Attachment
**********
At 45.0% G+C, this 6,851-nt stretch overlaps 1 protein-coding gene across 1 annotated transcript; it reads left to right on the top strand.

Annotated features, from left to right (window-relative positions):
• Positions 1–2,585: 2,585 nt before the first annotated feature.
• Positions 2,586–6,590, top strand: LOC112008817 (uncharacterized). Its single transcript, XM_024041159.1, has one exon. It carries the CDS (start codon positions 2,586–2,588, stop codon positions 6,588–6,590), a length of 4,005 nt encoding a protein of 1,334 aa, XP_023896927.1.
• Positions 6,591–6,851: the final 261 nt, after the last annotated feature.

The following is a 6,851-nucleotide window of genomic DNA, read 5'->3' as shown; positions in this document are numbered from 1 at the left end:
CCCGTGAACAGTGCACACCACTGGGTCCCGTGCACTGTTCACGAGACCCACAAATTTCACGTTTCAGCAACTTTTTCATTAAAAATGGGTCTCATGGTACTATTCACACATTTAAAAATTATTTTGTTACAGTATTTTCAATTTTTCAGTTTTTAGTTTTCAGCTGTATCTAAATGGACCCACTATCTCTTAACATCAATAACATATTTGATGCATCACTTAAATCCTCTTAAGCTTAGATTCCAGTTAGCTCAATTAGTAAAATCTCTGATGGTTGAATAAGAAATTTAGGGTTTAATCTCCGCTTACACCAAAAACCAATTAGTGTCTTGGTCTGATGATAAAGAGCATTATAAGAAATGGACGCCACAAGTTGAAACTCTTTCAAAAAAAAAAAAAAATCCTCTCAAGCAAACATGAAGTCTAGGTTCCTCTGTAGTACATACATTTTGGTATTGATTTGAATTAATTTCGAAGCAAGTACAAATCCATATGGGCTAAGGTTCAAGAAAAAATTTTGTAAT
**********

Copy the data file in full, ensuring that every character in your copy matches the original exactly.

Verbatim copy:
At 45.0% G+C, this 6,851-nt stretch overlaps 1 protein-coding gene across 1 annotated transcript; it reads left to right on the top strand.

Annotated features, from left to right (window-relative positions):
• Positions 1–2,585: 2,585 nt before the first annotated feature.
• Positions 2,586–6,590, top strand: LOC112008817 (uncharacterized). Its single transcript, XM_024041159.1, has one exon. It carries the CDS (start codon positions 2,586–2,588, stop codon positions 6,588–6,590), a length of 4,005 nt encoding a protein of 1,334 aa, XP_023896927.1.
• Positions 6,591–6,851: the final 261 nt, after the last annotated feature.

The following is a 6,851-nucleotide window of genomic DNA, read 5'->3' as shown; positions in this document are numbered from 1 at the left end:
CCCGTGAACAGTGCACACCACTGGGTCCCGTGCACTGTTCACGAGACCCACAAATTTCACGTTTCAGCAACTTTTTCATTAAAAATGGGTCTCATGGTACTATTCACACATTTAAAAATTATTTTGTTACAGTATTTTCAATTTTTCAGTTTTTAGTTTTCAGCTGTATCTAAATGGACCCACTATCTCTTAACATCAATAACATATTTGATGCATCACTTAAATCCTCTTAAGCTTAGATTCCAGTTAGCTCAATTAGTAAAATCTCTGATGGTTGAATAAGAAATTTAGGGTTTAATCTCCGCTTACACCAAAAACCAATTAGTGTCTTGGTCTGATGATAAAGAGCATTATAAGAAATGGACGCCACAAGTTGAAACTCTTTCAAAAAAAAAAAAAAATCCTCTCAAGCAAACATGAAGTCTAGGTTCCTCTGTAGTACATACATTTTGGTATTGATTTGAATTAATTTCGAAGCAAGTACAAATCCATATGGGCTAAGGTTCAAGAAAAAATTTTGTAAT